Multicollinearity happened when having a high correlation between two or more predictors. As a result, the standard error of the coefficients will be large and not correct. As a result, the coefficients will notbe accurate. In some extreme cases with a perfect correlation between the predictors, you may not be able to calculate the coefficients. Despise the mentioned problems the predicated Y will be correct. If you mainly care for the predicated Y, you should be less concern but if you want to know how each predictor influence the dependent variable the multicollinearity may become a problem. For example, when having a high correlation between X1 and X2, you may get one of the following equation based on only a slightly different set of data:
Since the high correlation, the value of X1 and X2 will be similar hence the predicted Y will be similar in any of the above options.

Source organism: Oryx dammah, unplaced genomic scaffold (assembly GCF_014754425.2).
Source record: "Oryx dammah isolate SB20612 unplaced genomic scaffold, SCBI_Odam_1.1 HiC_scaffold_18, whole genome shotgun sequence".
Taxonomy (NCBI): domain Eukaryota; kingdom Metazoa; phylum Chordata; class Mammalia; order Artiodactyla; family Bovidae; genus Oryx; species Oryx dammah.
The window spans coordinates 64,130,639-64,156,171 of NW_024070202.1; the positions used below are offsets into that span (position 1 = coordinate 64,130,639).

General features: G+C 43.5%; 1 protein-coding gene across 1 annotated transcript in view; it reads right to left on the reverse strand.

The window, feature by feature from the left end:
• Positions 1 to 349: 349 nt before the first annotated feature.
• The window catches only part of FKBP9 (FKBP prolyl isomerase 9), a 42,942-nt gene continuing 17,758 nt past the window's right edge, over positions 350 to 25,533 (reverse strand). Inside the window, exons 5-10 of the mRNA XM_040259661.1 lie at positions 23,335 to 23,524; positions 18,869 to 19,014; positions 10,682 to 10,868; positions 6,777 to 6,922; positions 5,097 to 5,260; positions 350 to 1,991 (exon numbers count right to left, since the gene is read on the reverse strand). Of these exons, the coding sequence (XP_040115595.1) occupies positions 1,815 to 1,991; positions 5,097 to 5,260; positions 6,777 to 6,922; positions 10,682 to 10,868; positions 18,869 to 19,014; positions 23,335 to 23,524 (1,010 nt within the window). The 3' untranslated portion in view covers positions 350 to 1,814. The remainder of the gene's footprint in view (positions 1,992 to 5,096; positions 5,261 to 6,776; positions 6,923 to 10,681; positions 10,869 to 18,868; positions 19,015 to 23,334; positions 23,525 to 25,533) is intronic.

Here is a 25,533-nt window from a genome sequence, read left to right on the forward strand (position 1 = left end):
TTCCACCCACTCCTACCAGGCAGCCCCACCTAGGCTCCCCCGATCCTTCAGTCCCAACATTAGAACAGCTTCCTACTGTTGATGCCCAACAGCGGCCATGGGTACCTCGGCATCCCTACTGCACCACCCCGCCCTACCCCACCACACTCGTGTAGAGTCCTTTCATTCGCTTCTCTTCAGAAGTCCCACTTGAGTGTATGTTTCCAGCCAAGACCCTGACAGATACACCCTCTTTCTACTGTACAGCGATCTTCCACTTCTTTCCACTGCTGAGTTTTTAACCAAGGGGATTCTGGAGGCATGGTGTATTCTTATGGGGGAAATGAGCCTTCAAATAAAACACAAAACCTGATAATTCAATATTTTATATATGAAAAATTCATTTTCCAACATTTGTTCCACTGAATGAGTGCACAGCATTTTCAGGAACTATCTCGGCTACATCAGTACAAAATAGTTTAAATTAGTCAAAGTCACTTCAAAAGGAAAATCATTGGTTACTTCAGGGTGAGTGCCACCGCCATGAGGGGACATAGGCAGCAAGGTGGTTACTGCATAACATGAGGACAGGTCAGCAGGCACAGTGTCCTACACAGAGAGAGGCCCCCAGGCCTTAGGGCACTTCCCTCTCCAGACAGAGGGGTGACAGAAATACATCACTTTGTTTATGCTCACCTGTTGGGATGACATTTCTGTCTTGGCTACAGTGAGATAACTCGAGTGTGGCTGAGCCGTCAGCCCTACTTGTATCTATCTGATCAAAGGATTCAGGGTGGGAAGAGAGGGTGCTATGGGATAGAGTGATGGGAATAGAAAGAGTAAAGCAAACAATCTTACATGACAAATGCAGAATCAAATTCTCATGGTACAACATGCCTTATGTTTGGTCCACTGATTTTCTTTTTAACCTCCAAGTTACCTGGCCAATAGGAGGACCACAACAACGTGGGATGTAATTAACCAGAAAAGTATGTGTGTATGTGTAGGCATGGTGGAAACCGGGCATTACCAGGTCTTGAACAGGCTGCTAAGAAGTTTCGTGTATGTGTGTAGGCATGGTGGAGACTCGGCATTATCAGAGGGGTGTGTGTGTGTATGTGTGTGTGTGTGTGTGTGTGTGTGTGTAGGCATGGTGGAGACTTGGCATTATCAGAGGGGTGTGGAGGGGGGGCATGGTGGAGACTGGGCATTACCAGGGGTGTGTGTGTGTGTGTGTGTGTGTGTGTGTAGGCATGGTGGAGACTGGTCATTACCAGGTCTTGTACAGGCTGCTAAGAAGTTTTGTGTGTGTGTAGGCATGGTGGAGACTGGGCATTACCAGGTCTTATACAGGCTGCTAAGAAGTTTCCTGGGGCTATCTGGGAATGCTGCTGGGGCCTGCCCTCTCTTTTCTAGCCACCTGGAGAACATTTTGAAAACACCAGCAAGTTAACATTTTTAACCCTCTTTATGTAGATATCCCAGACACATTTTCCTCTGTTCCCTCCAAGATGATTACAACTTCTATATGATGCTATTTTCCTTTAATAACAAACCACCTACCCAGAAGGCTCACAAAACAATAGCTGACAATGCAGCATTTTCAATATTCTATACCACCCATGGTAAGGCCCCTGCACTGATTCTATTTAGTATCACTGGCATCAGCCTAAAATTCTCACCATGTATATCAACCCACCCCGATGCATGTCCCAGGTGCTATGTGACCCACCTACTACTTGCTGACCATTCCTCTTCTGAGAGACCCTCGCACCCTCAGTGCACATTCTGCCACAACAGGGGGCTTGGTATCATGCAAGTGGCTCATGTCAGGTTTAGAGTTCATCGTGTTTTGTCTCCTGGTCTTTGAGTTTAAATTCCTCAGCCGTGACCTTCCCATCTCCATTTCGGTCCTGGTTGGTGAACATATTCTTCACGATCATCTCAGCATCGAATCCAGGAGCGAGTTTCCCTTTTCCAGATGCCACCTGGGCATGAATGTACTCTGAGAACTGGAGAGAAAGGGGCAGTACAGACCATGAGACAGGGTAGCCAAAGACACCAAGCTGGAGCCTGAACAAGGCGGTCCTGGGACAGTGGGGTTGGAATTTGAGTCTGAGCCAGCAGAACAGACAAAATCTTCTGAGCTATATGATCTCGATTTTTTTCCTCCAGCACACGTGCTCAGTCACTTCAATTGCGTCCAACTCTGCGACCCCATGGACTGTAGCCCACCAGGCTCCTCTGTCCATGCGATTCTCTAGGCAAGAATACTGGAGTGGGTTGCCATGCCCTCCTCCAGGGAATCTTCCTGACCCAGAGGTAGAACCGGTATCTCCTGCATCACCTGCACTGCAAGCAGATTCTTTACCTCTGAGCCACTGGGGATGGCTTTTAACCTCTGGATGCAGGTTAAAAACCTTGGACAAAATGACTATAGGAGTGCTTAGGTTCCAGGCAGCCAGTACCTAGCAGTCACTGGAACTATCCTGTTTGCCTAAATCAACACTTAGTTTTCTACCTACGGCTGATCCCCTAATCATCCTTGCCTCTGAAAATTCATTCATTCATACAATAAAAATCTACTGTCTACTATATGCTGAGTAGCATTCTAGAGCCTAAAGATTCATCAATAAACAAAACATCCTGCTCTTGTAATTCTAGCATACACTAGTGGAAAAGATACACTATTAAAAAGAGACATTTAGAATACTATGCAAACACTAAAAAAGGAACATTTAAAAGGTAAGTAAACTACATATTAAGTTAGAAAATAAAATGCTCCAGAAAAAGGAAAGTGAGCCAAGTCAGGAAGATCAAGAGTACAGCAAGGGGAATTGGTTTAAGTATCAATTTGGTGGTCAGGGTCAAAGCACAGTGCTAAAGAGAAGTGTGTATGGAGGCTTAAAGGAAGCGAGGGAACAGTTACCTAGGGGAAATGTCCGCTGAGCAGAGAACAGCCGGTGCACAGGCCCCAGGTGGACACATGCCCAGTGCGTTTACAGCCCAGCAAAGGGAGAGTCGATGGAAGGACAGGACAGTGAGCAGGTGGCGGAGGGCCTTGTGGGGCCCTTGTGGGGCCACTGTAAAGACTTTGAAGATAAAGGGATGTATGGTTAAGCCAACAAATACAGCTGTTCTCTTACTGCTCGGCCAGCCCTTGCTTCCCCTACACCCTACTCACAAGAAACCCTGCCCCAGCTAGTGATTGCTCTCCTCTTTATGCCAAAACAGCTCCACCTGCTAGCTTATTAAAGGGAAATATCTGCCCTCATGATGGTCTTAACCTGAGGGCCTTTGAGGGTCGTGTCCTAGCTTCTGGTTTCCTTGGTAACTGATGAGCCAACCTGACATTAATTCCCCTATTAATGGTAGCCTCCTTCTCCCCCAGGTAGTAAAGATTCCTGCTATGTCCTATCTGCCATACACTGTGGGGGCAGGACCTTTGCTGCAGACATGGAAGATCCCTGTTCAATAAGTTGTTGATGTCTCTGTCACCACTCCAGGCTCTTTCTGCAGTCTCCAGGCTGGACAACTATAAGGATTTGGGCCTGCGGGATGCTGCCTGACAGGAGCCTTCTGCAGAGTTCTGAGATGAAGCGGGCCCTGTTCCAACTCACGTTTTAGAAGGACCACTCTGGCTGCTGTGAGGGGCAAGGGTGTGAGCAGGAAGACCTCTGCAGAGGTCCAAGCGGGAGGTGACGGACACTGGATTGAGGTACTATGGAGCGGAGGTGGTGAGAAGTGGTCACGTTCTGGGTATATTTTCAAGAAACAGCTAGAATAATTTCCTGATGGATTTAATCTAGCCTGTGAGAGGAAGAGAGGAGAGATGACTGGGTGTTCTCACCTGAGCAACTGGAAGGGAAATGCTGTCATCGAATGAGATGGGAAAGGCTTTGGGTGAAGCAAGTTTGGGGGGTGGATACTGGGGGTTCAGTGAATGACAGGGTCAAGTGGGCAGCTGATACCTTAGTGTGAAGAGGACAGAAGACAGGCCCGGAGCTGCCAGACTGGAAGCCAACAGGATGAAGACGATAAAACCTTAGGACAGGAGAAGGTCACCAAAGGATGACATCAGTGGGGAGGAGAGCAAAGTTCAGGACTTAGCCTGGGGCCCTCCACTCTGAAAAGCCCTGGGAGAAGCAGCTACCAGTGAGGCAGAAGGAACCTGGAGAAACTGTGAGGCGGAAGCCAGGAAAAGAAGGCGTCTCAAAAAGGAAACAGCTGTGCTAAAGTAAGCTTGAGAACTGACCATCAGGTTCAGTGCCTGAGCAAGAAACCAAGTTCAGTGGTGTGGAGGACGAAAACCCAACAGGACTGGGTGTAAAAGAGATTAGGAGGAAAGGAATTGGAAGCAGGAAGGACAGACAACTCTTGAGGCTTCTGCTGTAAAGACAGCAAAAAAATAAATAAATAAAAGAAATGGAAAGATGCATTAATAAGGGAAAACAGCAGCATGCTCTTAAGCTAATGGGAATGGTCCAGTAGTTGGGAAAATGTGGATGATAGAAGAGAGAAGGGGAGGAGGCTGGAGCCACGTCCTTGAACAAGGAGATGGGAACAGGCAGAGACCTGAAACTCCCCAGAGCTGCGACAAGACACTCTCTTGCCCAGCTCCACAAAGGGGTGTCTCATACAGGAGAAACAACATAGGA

You may think of just looking at the correlation matrix of the predictors, in this way you may identify a high correlation between two dependent variables but the multicollinearity may be caused by a connection of more than two variables, such as 3=2X2+1X1. A simple way to find the multicollinearity is the Variance Inflation Factor (VIF) for each predictor. You should run the multiple regression for each predictor as a dependent variable based on the rest independent variables.
VIFj = 1 /(1 -R2j).
Y=b0+b1X1+b2X2+b3X3. Calculate the Rj values for the following regression models:
There is no clear-cut about the correct VIF threshold. If it is less than 2.5, you do not have a problem. If it is between 2.5 and 5, you should look into it, but probably it is not a problem. When the VIF value is greater than 5, you should probably remove the problematic variable from the model, and if it is greater than 10, you definitely need to act.